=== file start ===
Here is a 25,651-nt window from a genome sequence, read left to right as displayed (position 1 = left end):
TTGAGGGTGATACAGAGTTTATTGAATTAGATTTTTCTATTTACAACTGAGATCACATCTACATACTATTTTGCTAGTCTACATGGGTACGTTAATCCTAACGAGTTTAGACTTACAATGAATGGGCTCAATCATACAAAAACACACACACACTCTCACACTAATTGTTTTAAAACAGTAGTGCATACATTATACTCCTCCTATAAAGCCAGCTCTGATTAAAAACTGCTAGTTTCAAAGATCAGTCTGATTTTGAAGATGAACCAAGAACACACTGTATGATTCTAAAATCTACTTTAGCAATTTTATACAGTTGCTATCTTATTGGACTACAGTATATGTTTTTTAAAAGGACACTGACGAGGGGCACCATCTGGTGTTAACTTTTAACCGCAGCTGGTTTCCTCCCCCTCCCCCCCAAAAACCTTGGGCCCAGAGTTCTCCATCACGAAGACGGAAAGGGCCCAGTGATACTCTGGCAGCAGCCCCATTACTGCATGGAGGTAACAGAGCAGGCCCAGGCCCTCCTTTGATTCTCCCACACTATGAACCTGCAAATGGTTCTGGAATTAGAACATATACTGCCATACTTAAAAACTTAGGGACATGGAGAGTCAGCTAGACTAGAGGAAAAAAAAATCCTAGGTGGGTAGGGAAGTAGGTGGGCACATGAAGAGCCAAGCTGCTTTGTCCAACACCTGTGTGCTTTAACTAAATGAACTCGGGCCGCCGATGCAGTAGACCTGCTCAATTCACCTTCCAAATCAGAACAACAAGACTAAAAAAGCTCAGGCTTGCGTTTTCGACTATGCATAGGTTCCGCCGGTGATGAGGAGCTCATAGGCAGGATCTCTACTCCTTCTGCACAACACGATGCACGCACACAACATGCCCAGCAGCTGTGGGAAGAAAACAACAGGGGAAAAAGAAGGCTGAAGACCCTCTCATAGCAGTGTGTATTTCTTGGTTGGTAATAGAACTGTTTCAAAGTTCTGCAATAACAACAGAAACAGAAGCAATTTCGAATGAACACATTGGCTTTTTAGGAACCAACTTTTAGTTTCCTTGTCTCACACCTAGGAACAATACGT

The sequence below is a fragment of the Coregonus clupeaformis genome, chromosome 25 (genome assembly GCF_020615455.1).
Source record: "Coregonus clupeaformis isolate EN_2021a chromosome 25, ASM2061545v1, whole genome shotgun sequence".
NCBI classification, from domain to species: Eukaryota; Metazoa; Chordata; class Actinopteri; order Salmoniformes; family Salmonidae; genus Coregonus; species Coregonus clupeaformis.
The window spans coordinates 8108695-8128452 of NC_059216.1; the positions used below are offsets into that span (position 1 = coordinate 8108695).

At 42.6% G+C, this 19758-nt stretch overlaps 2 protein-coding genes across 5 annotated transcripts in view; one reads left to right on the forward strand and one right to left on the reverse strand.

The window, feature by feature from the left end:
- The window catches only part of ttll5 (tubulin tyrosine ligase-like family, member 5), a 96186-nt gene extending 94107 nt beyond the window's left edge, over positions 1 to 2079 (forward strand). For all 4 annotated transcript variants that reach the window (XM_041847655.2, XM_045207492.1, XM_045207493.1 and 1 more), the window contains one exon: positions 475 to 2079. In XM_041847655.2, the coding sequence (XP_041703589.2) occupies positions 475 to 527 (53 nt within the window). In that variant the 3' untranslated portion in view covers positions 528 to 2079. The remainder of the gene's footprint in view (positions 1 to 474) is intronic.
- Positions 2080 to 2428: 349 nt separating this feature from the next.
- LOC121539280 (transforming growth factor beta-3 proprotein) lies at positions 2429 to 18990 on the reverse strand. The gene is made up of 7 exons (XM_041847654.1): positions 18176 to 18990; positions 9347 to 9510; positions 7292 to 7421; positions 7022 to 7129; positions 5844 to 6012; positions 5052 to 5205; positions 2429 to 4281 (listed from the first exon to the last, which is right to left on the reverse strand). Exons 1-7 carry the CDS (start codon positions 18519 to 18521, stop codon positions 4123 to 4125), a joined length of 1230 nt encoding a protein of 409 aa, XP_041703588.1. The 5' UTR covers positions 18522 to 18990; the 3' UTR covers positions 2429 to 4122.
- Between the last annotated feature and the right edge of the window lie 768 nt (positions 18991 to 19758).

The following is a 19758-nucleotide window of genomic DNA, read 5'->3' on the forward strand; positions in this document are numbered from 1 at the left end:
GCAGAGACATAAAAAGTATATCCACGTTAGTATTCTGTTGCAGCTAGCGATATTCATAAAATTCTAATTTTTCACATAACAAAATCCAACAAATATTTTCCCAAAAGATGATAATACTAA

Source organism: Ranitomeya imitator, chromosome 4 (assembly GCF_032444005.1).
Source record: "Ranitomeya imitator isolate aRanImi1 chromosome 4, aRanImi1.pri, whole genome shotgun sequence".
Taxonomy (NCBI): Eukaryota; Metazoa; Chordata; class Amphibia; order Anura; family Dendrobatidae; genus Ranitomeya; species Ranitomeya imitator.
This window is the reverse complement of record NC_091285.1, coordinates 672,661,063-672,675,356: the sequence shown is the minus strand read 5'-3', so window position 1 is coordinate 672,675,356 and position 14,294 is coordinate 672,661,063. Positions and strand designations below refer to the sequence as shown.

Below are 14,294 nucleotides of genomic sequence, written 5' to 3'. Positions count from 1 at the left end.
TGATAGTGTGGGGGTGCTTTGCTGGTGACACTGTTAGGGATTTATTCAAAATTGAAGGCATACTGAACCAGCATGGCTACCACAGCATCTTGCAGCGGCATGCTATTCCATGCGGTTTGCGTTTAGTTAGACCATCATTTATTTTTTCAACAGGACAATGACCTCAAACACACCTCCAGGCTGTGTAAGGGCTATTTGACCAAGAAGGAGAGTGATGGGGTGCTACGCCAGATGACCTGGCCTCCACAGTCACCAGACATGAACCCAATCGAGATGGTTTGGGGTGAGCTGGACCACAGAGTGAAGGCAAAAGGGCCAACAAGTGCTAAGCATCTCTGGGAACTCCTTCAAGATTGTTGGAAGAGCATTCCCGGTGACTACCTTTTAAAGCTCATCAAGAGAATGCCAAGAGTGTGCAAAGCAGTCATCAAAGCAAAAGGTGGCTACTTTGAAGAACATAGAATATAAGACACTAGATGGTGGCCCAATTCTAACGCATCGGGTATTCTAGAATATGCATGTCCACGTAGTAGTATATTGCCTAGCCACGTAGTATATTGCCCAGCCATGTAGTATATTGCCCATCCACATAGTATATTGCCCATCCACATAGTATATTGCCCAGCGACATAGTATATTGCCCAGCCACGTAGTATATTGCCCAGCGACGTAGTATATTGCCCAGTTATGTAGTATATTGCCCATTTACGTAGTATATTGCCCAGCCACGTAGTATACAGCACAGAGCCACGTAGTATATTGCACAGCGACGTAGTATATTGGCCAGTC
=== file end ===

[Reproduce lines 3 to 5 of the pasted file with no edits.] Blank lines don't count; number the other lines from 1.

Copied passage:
The sequence below is a fragment of the Coregonus clupeaformis genome, chromosome 25 (genome assembly GCF_020615455.1).
Source record: "Coregonus clupeaformis isolate EN_2021a chromosome 25, ASM2061545v1, whole genome shotgun sequence".
NCBI classification, from domain to species: Eukaryota; Metazoa; Chordata; class Actinopteri; order Salmoniformes; family Salmonidae; genus Coregonus; species Coregonus clupeaformis.